A DIGITAL ENCYCLOPAEDIA
“Afrotropical Butterflies and Skippers” is a digital format
encyclopaedia, that currently comprises nearly 4000 pages of
text and images. It contains all the names (generic to
infraspecific, including synonyms) that have been applied to
the Papilionoidea (butterflies) and Hesperioidea (skippers)
of the Afrotropical (= Ethiopian) zoogeographical region.
For each of the more than 10 500 names, the complete journal
reference is given. The type locality/locality for each
taxon is also provided. The distribution for each species
and subspecies has also been included, but is still
complete, and may not be entirely accurate.
The taxonomic portion of the encyclopaedia is based on the
monumental catalogue “Carcasson’s African Butterflies”,
edited by Ackery, and others, of the Natural History Museum,
London, and published by the CSIRO, Australia, in 1995. This
work, unfortunately, included only publications up to about
1990. Publications that appeared between 1990 and 1995, and
which were not included in “Carcasson’s”, have been given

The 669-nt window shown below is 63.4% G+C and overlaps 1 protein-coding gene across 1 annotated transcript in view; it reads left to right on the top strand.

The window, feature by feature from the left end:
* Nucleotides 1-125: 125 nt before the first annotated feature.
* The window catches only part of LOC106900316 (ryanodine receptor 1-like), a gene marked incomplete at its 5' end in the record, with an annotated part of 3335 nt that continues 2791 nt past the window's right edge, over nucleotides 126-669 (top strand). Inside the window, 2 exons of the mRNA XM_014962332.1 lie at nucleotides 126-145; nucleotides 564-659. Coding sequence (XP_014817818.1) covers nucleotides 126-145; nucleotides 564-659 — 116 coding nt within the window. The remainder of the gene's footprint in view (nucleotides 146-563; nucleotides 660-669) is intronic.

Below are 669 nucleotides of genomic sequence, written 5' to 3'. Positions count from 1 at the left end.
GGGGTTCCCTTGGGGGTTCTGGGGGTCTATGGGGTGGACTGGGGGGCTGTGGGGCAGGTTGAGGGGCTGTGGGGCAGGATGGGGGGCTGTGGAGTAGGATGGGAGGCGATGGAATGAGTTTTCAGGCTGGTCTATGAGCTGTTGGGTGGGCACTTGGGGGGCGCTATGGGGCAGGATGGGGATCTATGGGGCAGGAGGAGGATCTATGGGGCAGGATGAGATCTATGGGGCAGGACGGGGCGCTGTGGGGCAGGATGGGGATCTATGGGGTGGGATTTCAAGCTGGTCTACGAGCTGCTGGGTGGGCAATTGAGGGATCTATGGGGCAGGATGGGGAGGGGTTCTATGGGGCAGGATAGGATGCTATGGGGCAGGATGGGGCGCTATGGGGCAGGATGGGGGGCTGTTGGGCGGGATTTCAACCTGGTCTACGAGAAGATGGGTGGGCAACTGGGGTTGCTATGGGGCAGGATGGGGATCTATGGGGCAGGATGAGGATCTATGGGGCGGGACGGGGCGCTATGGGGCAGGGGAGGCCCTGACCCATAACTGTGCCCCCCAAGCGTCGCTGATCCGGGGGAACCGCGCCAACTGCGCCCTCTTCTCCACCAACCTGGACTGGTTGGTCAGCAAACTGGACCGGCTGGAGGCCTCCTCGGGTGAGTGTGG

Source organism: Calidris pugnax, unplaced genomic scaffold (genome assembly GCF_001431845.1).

taxonomic priority, should there be non-concordance. Since
1990, almost 500 new species and subspecies have been
described from the Afrotropical Region. There have also been
many other taxonomic changes.
The Afrotropical Region covers sub-Saharan Africa,
Madagascar and other off-shore islands, as well as the
southern parts of the Arabian Peninsula.
The encyclopaedia also includes three bibliographies. Two of
the bibliographies list the references dealing specifically
with Afrotrpical butterflies (more than 4 300 references)
and the third includes references of general interest (over
1 000 references). This should serve as a valuable resource
for accessing both the taxonomic and other recent
Expansion of the encyclopaedia on a continuous basis will
include updating of taxonomic changes and updating and
expansion of the bibliography. In addition, archived
information regarding the biology of each taxon will
gradually be added. This will include data on distribution,
habitat, habits, flight period, early stages, and larval
foods and associations. The adults of more than 1 000
species are illustrated by means of digital images and new
images will gradually be added. A further envisaged
development will be the inclusion of digital images of the
early stages, larval food plants, and habitats.
Enjoy browsing our online encyclopaedia and please give us
your input in the forum.
Thank you for visiting!
-Mark C. Williams